As adults too, the rebel instinct encourages us to do the same. Staying curious, not assuming we have all the answers and valuing authenticity. With this in mind, we circle back to why being a rebel can be an active advantage in giving and receiving constructive criticism.
Gino says: “Rebels are actually pretty high in being reflective. They are also people who buy into the idea that others can grow and that their role, as leaders and colleagues, is for them to provide the conditions for others to thrive. So, they are willing to give others constructive feedback and be supportive as recipients continue on their improvement journey.”
Rebels welcome feedback, they are likely to reflect on its content and explore how to incorporate change into their own practices. But here’s the thing, we can’t all be rebels and that’s fine too. If you don’t find yourself scoring highly in motivations that reflect the rebel’s motivations (and there are several types), that’s perfectly fine. Every organization should be able to create a space for the myriad of motivations that make up an effective workforce.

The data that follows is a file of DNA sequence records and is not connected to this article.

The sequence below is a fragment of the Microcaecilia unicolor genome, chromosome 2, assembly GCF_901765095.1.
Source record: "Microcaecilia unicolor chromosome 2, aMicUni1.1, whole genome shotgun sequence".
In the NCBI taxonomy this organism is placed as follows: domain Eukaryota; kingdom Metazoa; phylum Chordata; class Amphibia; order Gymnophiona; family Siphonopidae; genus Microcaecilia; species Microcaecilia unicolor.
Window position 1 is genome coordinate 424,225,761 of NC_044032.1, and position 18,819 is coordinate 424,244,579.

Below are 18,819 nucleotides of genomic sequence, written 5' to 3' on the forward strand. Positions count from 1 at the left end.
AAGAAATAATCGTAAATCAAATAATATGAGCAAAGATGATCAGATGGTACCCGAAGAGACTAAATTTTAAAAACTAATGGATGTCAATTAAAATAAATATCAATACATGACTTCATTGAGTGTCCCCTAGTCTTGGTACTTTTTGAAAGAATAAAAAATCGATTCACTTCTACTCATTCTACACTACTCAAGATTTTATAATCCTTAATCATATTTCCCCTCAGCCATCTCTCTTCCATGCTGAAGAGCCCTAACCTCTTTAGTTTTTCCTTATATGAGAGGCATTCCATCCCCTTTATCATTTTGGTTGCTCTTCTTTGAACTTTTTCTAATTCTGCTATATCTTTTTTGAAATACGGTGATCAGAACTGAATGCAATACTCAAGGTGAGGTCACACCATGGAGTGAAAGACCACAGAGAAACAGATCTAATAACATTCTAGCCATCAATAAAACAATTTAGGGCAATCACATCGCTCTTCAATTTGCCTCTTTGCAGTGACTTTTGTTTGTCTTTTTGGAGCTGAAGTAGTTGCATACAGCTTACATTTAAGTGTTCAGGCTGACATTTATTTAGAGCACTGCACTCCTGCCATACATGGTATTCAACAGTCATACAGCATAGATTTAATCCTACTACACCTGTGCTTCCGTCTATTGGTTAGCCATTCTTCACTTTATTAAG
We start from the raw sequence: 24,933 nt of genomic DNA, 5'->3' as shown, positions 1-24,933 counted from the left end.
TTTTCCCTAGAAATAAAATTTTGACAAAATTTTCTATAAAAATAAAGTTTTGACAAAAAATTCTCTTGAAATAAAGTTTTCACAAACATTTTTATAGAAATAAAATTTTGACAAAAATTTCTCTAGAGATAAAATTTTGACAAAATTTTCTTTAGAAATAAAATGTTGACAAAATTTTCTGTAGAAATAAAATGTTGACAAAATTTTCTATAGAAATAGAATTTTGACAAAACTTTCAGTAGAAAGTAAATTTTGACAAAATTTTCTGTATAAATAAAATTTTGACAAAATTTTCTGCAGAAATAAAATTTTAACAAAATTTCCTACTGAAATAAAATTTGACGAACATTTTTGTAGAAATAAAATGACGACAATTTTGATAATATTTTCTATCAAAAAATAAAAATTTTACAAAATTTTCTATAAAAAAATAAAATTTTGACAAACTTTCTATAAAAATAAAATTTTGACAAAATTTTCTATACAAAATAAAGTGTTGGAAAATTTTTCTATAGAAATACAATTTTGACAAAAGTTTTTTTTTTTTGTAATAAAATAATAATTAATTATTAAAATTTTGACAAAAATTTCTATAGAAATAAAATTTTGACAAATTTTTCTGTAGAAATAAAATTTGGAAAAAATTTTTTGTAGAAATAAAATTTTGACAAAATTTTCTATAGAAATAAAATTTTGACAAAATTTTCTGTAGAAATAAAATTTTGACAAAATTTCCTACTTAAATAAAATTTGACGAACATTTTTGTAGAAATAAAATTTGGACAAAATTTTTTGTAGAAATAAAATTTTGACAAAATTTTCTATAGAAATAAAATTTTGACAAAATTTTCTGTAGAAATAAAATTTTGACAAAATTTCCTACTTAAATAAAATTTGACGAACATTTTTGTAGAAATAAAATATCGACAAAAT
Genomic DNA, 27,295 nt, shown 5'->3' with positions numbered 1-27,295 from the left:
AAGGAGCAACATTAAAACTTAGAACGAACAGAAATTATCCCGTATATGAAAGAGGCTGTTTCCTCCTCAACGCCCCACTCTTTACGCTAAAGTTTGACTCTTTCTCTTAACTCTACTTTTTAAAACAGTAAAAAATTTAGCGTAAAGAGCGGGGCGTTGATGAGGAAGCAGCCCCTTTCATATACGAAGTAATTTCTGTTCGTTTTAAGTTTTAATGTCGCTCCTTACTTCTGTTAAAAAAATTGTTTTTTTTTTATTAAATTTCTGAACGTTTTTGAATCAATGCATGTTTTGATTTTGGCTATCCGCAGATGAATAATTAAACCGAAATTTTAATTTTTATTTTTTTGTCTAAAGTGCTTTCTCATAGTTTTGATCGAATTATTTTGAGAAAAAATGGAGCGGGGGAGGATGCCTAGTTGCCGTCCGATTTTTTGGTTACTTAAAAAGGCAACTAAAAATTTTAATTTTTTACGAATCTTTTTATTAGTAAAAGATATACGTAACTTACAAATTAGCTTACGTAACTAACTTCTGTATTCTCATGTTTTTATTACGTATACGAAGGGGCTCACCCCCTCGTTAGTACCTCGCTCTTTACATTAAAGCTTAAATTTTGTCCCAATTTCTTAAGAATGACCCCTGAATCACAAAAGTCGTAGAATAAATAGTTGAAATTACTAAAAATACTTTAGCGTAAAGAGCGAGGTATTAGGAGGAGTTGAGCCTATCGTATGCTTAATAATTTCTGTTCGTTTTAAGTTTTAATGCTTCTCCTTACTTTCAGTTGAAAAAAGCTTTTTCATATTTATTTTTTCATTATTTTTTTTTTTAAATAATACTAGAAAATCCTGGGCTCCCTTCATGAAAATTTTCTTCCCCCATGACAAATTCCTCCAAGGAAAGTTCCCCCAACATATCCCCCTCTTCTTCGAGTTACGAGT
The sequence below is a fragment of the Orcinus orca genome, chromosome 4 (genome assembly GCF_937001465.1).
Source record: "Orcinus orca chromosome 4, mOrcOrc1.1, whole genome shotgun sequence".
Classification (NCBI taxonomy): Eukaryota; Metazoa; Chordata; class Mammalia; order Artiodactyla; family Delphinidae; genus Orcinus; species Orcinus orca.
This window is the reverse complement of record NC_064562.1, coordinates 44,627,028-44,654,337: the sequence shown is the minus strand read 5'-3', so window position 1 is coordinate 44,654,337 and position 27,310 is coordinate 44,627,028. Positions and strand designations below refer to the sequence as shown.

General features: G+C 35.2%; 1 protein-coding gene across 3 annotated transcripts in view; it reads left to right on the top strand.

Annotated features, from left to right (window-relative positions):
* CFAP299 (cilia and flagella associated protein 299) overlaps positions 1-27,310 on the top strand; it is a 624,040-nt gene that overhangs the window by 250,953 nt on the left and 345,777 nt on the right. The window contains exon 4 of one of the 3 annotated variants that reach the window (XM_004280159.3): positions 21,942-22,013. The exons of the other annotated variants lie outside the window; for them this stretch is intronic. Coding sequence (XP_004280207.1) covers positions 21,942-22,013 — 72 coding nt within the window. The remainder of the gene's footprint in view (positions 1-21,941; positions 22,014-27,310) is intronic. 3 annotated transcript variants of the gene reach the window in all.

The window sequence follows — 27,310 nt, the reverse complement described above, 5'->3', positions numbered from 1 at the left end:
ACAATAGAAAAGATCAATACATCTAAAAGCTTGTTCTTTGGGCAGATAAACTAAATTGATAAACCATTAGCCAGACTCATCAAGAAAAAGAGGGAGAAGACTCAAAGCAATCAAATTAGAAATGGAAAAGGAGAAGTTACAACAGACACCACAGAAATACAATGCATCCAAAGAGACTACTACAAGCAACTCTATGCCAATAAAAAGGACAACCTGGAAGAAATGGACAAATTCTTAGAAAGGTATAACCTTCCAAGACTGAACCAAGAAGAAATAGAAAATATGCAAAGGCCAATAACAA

Not sure how? This article on improving team dynamics might help.
It’s easy to pinpoint how giving and receiving feedback can go so wrong. Chances are you’ve been on the receiving end of some poorly handled feedback in your own working life. We know what happens when it goes wrong and we know how it goes wrong, now let’s turn our attention to getting it right.
On a practical level, Gino offers three pointers:
In an article written for the Harvard Business Review entitled Cracking the Code of Sustained Collaboration, Gino cites six key training areas where both giver and receiver might benefit. These areas include:
Possibly the area that jumped out at you was teaching people to become comfortable with feedback. As discussed earlier, the onus of responsibility doesn’t just fall on the person presenting the feedback. There are steps we can all take to ensure we get the best from the process as a recipient.
Talking to your colleague about how listening to constructive criticism makes you feel, discussing how to use it in a positive way and even giving feedback on giving feedback are ways that reflect rebel talent characteristics and can be nurtured even if you’re not sure you fit into that description.